EITC Awareness Day: IRS kicks-off tax season alerting low- and moderate-income workers of tax benefitby jmaloni
Last year, more than 1.7 million New York taxpayers received $3.9 billion in EITC
As the Internal Revenue Service starts processing returns, it joins partners nationwide in launching the Earned Income Tax Credit Awareness Day outreach campaign to ensure millions of low- and moderate-income workers get the credit they deserve (and get it right).
Local officials and community organizations across the country are holding news conferences and outreach events highlighting the benefits of this key work incentive for individuals and families who earned $51,567 or less last year. An estimated four out of five eligible workers and families get the credit, but millions miss it annually either because they don't claim it when filing, or don't file a tax return at all.
"One-third of the population eligible for EITC changes each year as their personal circumstances change," said IRS Commissioner John Koskinen. "We want workers who may qualify for EITC for the first time to have all the information they need to get the EITC and get it right."
The EITC varies depending on income, family size and filing status. The IRS has upgraded the interactive "EITC Assistant," at www.irs.gov/eitc, to better help taxpayers and tax preparers. People can answer a few questions about income, family size and filing status, among other things. The EITC Assistant will help determine eligibility and will figure an estimated EITC refund. One can even get a printout explaining why one does or does not qualify. Last year, more than 27 million eligible workers and families received more than $63 billion total in EITC, with an average EITC amount of $2,300. In New York, 1.7 million eligible workers and families received $3.9 billion in EITC, with an average EITC amount of $2,255.
Workers, self-employed people and farmers who earned $51,567 or less last year could receive larger refunds if they qualify for the EITC. That could mean up to $487 in EITC for people without children, and a maximum credit of up to $6,044 for those with three or more qualifying children. Unlike most deductions and credits, the EITC is refundable. In other words, those eligible may get a refund from the IRS even if they owe no tax.
Get the Credit: How to Claim the EITC
To get the EITC, workers must file a tax return, even if they are not required to file, and specifically claim the credit. Free tax help is available. Those eligible for the EITC have free options:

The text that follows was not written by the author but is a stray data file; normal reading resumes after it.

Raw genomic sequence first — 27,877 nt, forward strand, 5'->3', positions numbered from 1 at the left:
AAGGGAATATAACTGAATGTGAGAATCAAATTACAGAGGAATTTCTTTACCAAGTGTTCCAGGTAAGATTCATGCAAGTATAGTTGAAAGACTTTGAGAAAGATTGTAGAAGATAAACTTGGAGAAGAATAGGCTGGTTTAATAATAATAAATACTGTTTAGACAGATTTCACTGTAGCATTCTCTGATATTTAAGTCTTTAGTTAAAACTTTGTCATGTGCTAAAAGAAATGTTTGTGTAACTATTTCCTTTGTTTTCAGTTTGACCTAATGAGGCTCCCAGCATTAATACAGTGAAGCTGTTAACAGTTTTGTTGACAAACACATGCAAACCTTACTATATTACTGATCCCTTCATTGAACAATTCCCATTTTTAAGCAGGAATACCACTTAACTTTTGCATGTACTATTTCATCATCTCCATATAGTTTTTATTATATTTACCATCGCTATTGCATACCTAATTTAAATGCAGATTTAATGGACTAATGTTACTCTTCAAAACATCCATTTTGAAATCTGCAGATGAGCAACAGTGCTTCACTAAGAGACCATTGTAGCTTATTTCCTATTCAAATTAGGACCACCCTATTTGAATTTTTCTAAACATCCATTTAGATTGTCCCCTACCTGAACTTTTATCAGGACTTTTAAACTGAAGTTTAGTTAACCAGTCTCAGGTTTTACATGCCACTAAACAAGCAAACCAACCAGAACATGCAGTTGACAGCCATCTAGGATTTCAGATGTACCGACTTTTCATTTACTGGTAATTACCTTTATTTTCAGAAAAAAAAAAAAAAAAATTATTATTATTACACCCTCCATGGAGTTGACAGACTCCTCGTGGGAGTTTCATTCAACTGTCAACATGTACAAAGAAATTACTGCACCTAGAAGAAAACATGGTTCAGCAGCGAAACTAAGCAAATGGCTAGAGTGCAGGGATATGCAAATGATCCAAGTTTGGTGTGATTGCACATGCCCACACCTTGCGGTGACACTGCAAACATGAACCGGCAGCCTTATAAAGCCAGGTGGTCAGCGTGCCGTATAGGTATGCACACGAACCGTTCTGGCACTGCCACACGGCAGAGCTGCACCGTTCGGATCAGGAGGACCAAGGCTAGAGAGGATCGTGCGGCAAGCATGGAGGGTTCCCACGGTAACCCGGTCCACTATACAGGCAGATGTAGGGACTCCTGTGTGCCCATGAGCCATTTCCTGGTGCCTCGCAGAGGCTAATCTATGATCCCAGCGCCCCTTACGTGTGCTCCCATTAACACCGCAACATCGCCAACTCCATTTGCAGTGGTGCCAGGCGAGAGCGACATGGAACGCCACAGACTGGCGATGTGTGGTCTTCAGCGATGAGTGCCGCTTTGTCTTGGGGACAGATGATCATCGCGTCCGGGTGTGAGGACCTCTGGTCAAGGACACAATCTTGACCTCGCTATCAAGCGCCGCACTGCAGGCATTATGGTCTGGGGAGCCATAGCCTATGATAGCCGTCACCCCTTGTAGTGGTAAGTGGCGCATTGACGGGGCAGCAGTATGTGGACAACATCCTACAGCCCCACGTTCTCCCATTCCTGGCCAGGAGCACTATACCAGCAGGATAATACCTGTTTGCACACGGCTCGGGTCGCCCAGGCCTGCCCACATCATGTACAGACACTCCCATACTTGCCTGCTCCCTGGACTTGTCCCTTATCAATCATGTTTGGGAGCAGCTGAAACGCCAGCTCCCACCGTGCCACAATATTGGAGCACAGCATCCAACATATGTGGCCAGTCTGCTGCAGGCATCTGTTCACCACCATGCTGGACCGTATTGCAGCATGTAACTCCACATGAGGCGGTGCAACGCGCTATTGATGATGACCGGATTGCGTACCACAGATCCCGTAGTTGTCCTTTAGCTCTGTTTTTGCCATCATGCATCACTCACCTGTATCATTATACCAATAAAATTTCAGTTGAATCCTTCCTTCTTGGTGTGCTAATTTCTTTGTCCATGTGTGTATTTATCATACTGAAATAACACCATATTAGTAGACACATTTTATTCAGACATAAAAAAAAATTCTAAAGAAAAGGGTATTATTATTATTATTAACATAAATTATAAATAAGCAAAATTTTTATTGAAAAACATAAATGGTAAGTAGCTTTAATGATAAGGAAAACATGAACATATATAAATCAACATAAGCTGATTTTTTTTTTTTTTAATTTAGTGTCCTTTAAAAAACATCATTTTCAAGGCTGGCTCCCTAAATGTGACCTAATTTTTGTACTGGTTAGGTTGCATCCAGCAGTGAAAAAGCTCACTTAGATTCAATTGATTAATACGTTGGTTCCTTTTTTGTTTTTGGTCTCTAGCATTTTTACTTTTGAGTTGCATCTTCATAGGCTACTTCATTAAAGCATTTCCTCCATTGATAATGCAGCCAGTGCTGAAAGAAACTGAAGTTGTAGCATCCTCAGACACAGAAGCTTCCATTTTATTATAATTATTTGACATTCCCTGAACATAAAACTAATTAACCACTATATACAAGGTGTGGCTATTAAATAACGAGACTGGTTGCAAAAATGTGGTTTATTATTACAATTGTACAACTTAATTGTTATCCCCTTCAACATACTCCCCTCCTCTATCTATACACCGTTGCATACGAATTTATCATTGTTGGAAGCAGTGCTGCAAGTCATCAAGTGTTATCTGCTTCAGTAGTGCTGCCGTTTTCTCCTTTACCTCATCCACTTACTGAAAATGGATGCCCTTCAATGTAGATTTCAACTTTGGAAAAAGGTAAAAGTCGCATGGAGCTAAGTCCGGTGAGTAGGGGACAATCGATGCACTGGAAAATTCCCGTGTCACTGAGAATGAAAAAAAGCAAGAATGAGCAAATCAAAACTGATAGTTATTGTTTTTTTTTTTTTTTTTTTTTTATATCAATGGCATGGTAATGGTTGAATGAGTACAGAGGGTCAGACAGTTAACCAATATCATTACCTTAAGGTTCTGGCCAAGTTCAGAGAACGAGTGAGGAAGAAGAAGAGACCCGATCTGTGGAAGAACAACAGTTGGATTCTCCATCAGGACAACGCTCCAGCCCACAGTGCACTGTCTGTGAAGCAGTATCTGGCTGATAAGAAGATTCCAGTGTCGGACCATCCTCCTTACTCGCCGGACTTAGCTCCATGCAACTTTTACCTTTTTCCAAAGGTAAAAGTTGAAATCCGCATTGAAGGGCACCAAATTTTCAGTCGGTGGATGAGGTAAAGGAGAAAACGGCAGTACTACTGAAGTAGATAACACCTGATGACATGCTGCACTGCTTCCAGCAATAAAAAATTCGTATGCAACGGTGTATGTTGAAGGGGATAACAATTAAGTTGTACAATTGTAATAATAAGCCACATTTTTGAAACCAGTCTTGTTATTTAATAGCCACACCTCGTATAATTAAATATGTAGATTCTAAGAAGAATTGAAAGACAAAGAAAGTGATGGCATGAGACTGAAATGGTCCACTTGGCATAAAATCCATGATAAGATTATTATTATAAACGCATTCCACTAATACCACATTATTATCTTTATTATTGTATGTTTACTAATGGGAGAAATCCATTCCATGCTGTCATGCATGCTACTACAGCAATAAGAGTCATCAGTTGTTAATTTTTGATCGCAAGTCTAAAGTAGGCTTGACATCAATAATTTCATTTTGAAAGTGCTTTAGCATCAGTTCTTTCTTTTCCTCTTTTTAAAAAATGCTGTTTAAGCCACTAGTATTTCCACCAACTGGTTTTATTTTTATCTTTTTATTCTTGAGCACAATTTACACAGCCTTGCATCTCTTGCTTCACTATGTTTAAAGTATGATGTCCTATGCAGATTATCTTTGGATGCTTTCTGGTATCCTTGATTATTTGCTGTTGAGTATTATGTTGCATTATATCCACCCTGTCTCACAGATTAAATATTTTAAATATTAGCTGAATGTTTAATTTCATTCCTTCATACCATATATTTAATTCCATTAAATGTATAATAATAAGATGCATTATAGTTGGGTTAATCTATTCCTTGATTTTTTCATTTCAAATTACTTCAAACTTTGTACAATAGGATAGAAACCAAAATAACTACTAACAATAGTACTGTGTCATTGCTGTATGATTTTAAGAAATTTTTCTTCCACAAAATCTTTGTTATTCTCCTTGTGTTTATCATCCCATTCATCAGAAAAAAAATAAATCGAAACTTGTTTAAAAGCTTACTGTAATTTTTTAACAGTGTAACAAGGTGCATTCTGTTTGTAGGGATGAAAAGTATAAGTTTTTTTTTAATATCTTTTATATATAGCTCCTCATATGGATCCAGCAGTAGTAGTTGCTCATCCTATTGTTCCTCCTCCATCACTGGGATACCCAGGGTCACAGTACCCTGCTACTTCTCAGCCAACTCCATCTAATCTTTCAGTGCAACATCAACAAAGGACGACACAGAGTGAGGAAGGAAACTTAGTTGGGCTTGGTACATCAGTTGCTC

•Free file on IRS.gov: Free brand-name tax software walks people through a Q-and-A format to help them prepare their returns and claim every credit and deduction for which they are eligible.
•Free file using "Free File Fillable Forms": This option, designed for taxpayers comfortable preparing their own returns, allows people to file electronically for free using online versions of IRS paper forms.
•Free tax preparation sites: EITC-eligible workers can seek free tax preparation at thousands of volunteer income tax assistance and tax counseling for the elderly sites. To locate the nearest site, taxpayers can search www.IRS.gov or call the IRS at 800-906-9887.
The IRS reminds taxpayers that even though most refunds are issued in less than 21 days, many factors can affect how long it takes to issue a particular refund. Some returns require additional review, causing them to take longer to process any related refunds. Taxpayers can track the status of their refund with the "Where's My Refund?" tool available on IRS.gov.
Get It Right: Avoid Errors
Taxpayers are responsible for the accuracy of their tax return regardless of who prepares it. The rules for EITC are complicated. The IRS urges taxpayers to seek help if they are unsure of their eligibility.
Some common EITC errors are:
•Claiming a child who does not meet the relationship, age or residency tests;
•Filing as "single" or "head of household" when married;
•Over or under reporting of income and or expenses to qualify for or maximize EITC; and
•Missing Social Security numbers, or Social Security number and last name mismatches for both taxpayers and the children.
Tax professionals prepare more than half of EITC claims. People should choose trustworthy assistance. To help ensure that only those eligible get the credit, and that everyone who is eligible gets the right amount, the IRS requires paid preparers to file Form 8867, "Paid Preparer's Earned Income Credit Checklist," with any federal tax return claiming the EITC.
The IRS continues to look for ways to reduce these errors. Taxpayers should reply promptly to any letter from the IRS requesting additional information about EITC. If taxpayers need assistance or have questions, they should call the number included in the IRS letter.
Beware of Scams
EITC provides a financial boost for millions of hard-working Americans. However, a deliberate error can have lasting impact on future eligibility to claim EITC. Beware of scams that claim to increase the EITC refund. Scams that create fictitious qualifying children or inflate income levels to get the maximum EITC could leave taxpayers with a penalty. If an EITC claim was reduced or denied after tax year 1996 for any reason other than a mathematical or clerical error, taxpayers must file Form 8862, "Information To Claim Earned Income Credit After Disallowance," with their next return to claim the credit.